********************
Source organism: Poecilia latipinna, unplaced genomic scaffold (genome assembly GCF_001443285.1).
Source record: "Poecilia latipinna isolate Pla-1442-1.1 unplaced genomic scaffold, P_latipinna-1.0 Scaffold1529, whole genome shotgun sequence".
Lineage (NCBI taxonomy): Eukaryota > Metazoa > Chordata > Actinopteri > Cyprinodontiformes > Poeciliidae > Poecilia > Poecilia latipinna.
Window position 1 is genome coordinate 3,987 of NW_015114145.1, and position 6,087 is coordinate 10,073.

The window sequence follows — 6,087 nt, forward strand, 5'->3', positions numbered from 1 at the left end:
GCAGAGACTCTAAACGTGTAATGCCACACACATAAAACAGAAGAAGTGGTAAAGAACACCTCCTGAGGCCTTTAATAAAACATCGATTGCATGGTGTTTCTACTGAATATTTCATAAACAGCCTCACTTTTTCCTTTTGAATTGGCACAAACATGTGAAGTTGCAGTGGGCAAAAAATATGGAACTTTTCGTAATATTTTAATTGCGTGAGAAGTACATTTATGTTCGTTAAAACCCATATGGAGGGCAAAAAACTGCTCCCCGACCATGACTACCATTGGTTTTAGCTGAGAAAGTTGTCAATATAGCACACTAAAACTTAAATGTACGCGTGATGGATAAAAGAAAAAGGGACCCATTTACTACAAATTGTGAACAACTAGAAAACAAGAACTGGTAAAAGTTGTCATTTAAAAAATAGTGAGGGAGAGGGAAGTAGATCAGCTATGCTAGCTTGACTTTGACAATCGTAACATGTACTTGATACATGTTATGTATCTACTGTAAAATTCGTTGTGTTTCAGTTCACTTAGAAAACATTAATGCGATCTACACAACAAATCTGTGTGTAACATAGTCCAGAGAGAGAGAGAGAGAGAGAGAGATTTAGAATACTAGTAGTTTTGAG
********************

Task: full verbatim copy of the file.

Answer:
Source organism: Poecilia latipinna, unplaced genomic scaffold (genome assembly GCF_001443285.1).
Source record: "Poecilia latipinna isolate Pla-1442-1.1 unplaced genomic scaffold, P_latipinna-1.0 Scaffold1529, whole genome shotgun sequence".
Lineage (NCBI taxonomy): Eukaryota > Metazoa > Chordata > Actinopteri > Cyprinodontiformes > Poeciliidae > Poecilia > Poecilia latipinna.
Window position 1 is genome coordinate 3,987 of NW_015114145.1, and position 6,087 is coordinate 10,073.

The window sequence follows — 6,087 nt, forward strand, 5'->3', positions numbered from 1 at the left end:
GCAGAGACTCTAAACGTGTAATGCCACACACATAAAACAGAAGAAGTGGTAAAGAACACCTCCTGAGGCCTTTAATAAAACATCGATTGCATGGTGTTTCTACTGAATATTTCATAAACAGCCTCACTTTTTCCTTTTGAATTGGCACAAACATGTGAAGTTGCAGTGGGCAAAAAATATGGAACTTTTCGTAATATTTTAATTGCGTGAGAAGTACATTTATGTTCGTTAAAACCCATATGGAGGGCAAAAAACTGCTCCCCGACCATGACTACCATTGGTTTTAGCTGAGAAAGTTGTCAATATAGCACACTAAAACTTAAATGTACGCGTGATGGATAAAAGAAAAAGGGACCCATTTACTACAAATTGTGAACAACTAGAAAACAAGAACTGGTAAAAGTTGTCATTTAAAAAATAGTGAGGGAGAGGGAAGTAGATCAGCTATGCTAGCTTGACTTTGACAATCGTAACATGTACTTGATACATGTTATGTATCTACTGTAAAATTCGTTGTGTTTCAGTTCACTTAGAAAACATTAATGCGATCTACACAACAAATCTGTGTGTAACATAGTCCAGAGAGAGAGAGAGAGAGAGAGAGATTTAGAATACTAGTAGTTTTGAG